Mirga Gražinytė-Tyla’s Second Album Really Is a Statement

  • Nov. 26, 2019

On the 15h of November the oldest and one of the most prestigious record labels Deutsche Grammophon have released a new album by the Lithuanian composer Raminta Šerkšnytė. It was recorded together with the conductors Mirga Gražinytė-Tyla and Giedrė Šlekytė. “This recording is a statement,” – wrote the German weekly Die Zeit about this album, which crosses the boundaries of the classical music industry norms and captures the power of Lithuanian female musicians.

Deutsche Grammophon released the album in collaboration with the Music Information Centre Lithuania. For the Lithuanian organization, the project represents its 36th co-production with an international label and has been its most ambitious endeavour both in terms of scope and dynamics. More than 200 Lithuanian and foreign professionals from different fields have contributed towards the birth of this album. The funding from the Lithuanian Council for Culture and the partnership with the Lithuanian National Philharmonic Society both provided a strong foundation for the album to take shape.  

The Album Was Recorded by Grammy Nominees

The Grammy nominees were announced just a few days ago. Amongst them were Mirga Gražinytė-Tyla, Kremerata Baltica chamber orchestra, and sound engineers Vilius and Alexandra Keras, who worked together on the Mieczysław Weinberg’s symphony recording nominated for Best Orchestral Performance. These professional musicians came together again to record Raminta Šerkšnytė’s album focusing on her compositions De Profundis and Midsummer Song.

“It is music of transcendent beauty and emotional force that combines mystical experience and outbursts of vibrant energy” – announces Deutsche Grammophon as it presents Raminta Šerkšnytė’s musical compositions. The same can also be said about her oratorio Songs of Sunset and Dawn, which was recorded for this album by the Lithuanian National Symphony Orchestra, Vilnius Municipal Choir Jauna Muzika, guest soloists Lina Dambrauskaitė, Justina Gringytė, Tomas Pavilionis and Nerijus Masevičius, and conducted by Giedrė Šlekytė.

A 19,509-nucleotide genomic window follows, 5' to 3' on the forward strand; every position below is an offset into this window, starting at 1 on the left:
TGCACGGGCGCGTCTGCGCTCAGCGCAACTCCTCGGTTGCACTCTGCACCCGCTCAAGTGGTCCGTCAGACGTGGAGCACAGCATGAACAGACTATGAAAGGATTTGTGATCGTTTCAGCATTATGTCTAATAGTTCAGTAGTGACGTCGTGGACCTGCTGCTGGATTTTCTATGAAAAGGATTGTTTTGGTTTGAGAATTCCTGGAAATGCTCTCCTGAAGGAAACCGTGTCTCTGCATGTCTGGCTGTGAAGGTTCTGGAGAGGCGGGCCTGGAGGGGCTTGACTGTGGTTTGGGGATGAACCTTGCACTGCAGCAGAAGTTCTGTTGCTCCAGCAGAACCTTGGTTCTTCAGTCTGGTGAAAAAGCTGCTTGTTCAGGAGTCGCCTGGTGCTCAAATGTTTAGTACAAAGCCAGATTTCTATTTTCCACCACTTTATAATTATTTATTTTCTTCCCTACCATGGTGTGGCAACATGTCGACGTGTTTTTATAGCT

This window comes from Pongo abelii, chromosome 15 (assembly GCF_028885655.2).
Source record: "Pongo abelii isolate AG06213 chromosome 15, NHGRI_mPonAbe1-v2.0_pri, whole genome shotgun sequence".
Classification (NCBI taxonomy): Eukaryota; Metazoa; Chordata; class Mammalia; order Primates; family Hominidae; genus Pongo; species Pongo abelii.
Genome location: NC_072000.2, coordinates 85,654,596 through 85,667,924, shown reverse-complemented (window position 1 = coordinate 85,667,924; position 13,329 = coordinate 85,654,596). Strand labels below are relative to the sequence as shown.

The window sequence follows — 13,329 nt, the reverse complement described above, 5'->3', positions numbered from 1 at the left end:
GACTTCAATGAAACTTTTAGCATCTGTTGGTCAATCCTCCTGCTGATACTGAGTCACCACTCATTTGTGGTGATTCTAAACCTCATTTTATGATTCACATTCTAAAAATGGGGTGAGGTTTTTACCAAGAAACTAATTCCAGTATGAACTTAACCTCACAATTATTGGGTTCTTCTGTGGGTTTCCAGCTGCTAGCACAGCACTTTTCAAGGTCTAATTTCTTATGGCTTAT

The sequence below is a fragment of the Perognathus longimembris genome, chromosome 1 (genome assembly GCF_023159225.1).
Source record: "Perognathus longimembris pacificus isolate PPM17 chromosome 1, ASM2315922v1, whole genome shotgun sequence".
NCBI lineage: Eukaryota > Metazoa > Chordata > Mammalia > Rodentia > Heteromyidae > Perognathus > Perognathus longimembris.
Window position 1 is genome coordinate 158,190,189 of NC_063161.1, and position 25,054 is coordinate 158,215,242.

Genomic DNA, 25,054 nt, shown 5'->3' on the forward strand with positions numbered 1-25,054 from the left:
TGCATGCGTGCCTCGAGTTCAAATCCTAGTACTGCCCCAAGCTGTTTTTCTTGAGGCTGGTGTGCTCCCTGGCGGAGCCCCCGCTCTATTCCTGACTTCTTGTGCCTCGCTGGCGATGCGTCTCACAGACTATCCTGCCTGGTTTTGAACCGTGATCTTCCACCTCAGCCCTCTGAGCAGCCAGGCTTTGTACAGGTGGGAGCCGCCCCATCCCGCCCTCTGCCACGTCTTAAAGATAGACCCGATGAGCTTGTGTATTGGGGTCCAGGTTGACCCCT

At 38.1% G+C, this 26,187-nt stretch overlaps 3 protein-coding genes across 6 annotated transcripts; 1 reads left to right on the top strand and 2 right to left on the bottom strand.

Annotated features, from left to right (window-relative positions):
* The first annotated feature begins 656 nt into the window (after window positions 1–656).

The Album on a Mission

“In her debut album Mirga Gražinytė-Tyla had already chosen to give voice to the work of the forgotten Polish composer Mieczysław Weinberg, and with her second album she goes even further,” writes Luisa Reisinger for Die Zeit and asks if this is a kind of provocation. According to Reisinger, it would have been much easier for the conductor to pave her way to success with recordings of Beethoven, Brahms or Bruckner (each part of her repertoire). However, she has sought out unmarked territories and thus associated her position in the recording industry with the recording of unrecognised repertoire. This requires courage and deserves respect. 

“In theatre, performance art or literature, one’s own origin may be a proof of authenticity. This is not (yet) the case in classical music, as it benefits from globalisation and the homogeneity of taste. Everyone plays more or less the same repertoire, and many things sound pretty much the same.” However, Mirga Gražinytė-Tyla doesn’t find this route very interesting. She chooses her own unorthodox way and asks from the very start, “Who am I and where am I from?”